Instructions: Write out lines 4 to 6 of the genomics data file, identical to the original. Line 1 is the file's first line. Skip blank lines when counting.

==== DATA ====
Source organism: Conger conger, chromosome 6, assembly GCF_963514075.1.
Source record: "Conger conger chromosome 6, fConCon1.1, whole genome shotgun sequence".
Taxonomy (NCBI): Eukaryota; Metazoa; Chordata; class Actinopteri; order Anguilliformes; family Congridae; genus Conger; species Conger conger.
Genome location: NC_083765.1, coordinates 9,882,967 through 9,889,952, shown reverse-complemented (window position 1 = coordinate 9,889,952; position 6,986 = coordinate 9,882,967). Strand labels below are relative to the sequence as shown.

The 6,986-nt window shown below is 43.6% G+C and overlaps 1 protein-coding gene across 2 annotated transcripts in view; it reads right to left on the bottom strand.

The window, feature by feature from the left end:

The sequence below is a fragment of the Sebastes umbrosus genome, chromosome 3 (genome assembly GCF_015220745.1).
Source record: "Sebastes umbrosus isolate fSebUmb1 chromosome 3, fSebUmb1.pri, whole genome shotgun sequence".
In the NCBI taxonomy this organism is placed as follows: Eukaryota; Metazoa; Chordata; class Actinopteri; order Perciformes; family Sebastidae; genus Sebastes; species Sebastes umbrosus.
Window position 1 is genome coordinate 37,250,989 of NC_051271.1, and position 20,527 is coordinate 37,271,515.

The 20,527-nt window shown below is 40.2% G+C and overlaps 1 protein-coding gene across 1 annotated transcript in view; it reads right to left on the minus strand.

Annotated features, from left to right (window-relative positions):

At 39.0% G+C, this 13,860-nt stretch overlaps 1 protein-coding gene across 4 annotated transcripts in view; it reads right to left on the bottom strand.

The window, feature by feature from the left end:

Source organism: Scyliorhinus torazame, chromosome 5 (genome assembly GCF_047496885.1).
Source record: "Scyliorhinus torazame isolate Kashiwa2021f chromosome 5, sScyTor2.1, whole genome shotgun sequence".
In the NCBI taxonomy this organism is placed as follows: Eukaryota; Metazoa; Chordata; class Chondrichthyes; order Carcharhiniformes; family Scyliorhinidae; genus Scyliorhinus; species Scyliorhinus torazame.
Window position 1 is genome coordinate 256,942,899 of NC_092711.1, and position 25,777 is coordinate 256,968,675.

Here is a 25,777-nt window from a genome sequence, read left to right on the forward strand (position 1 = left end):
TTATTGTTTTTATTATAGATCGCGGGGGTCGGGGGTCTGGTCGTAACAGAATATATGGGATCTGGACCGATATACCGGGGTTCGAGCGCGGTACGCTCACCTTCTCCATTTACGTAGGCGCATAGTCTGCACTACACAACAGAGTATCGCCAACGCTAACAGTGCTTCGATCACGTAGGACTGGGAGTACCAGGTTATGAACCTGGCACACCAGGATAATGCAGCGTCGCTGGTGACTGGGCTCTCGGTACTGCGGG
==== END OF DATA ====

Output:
Genome location: NC_083765.1, coordinates 9,882,967 through 9,889,952, shown reverse-complemented (window position 1 = coordinate 9,889,952; position 6,986 = coordinate 9,882,967). Strand labels below are relative to the sequence as shown.

The 6,986-nt window shown below is 43.6% G+C and overlaps 1 protein-coding gene across 2 annotated transcripts in view; it reads right to left on the bottom strand.

The window, feature by feature from the left end: